Volunteers for the National Health Service have made it clear that they aren’t happy with the travel restrictions that are being placed on them when they return from West Africa. This news comes to a head just after the NHS opened six treatment centers for Ebola in Africa.
Since the opening of the NHS centers last week, the organization has helped many patients. A lot of the volunteers will be spending their Christmas in Africa while they try to help people who have Ebola. However, it’s not giving up their Christmas that upsets the volunteer workers; it’s having travel restrictions placed on them when they try to return to the UK.
Public Health England has made it very clear to NHS staff that it is increasing all restrictions on people who return from the front line on the war on Ebola. The travel restrictions ban staff members who return from using public transportation. They must also wait an additional three weeks before they are allowed to return home.
These measures were put in place to protect the general public. Staff workers are more than willing to travel across the world to help people in Africa but are upset when they are asked to protect the people back home by not bring Ebola back.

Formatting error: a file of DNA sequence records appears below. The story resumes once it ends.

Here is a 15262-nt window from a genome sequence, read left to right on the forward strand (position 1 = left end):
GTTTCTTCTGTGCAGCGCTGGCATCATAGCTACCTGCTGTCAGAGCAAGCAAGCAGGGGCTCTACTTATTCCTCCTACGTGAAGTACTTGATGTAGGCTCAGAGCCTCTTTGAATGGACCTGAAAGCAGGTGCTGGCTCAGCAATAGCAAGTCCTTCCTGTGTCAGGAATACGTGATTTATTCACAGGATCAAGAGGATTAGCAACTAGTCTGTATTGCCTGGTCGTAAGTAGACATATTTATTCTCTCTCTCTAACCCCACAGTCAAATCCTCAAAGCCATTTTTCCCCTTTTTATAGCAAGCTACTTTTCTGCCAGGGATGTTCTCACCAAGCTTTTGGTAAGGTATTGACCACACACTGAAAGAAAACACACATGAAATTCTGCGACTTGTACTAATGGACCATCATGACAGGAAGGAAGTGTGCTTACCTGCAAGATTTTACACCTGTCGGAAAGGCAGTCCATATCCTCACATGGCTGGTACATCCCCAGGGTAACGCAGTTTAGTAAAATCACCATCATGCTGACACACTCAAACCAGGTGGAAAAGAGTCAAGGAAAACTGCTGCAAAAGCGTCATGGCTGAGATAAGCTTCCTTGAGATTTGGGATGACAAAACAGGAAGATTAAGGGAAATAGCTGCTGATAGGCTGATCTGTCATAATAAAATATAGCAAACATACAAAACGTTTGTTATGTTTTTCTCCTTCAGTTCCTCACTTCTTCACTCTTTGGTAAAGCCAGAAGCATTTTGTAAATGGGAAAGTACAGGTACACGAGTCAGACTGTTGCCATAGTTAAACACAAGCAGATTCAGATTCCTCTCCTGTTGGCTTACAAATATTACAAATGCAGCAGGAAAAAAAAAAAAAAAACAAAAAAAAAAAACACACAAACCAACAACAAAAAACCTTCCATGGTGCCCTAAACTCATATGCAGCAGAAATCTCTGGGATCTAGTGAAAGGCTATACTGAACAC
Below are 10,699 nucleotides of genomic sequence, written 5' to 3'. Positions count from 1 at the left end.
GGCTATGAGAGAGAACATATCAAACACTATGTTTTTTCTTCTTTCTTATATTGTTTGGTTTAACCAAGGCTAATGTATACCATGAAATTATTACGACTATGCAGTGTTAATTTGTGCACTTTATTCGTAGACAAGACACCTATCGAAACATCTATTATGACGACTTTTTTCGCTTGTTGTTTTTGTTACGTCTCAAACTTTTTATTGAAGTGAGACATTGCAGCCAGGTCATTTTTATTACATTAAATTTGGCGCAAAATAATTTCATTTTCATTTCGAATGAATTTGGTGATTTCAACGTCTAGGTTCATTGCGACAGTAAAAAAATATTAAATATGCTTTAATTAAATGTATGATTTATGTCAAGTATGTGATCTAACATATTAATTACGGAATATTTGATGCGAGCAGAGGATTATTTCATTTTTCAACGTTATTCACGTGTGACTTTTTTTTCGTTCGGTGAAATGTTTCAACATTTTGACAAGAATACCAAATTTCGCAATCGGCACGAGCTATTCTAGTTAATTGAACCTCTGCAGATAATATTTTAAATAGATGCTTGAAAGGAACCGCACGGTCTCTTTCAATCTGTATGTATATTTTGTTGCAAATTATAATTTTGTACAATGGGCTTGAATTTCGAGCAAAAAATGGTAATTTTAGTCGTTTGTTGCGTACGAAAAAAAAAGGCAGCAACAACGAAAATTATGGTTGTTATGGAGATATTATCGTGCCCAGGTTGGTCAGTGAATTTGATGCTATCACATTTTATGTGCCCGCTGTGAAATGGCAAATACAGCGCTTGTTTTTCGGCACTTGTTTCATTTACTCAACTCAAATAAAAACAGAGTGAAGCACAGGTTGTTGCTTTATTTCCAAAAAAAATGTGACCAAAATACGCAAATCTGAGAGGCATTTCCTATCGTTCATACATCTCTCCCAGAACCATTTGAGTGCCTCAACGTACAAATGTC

A clinical epidemiologist from Bradford, Dr. John Wright, doesn’t agree with the move. He said that the new measures are a return to the ecology of fear. They are telling people that they can no longer share accommodation, use public transportation or do clinical work. Why not just tell them to wear bells and plague masks. It’s insulting and causing the general public to fear something that they have little need to fear.
However, Ebola is being brought back from Africa to other areas of the world. It’s true that Africa needs help, but it’s important to keep the virus from spreading around to the rest of the world. It would be unfair to infect someone on a train or bus who didn’t take the risk of travelling to West Africa themselves. Unknowingly, they could get the virus just riding next to someone who did travel to Africa.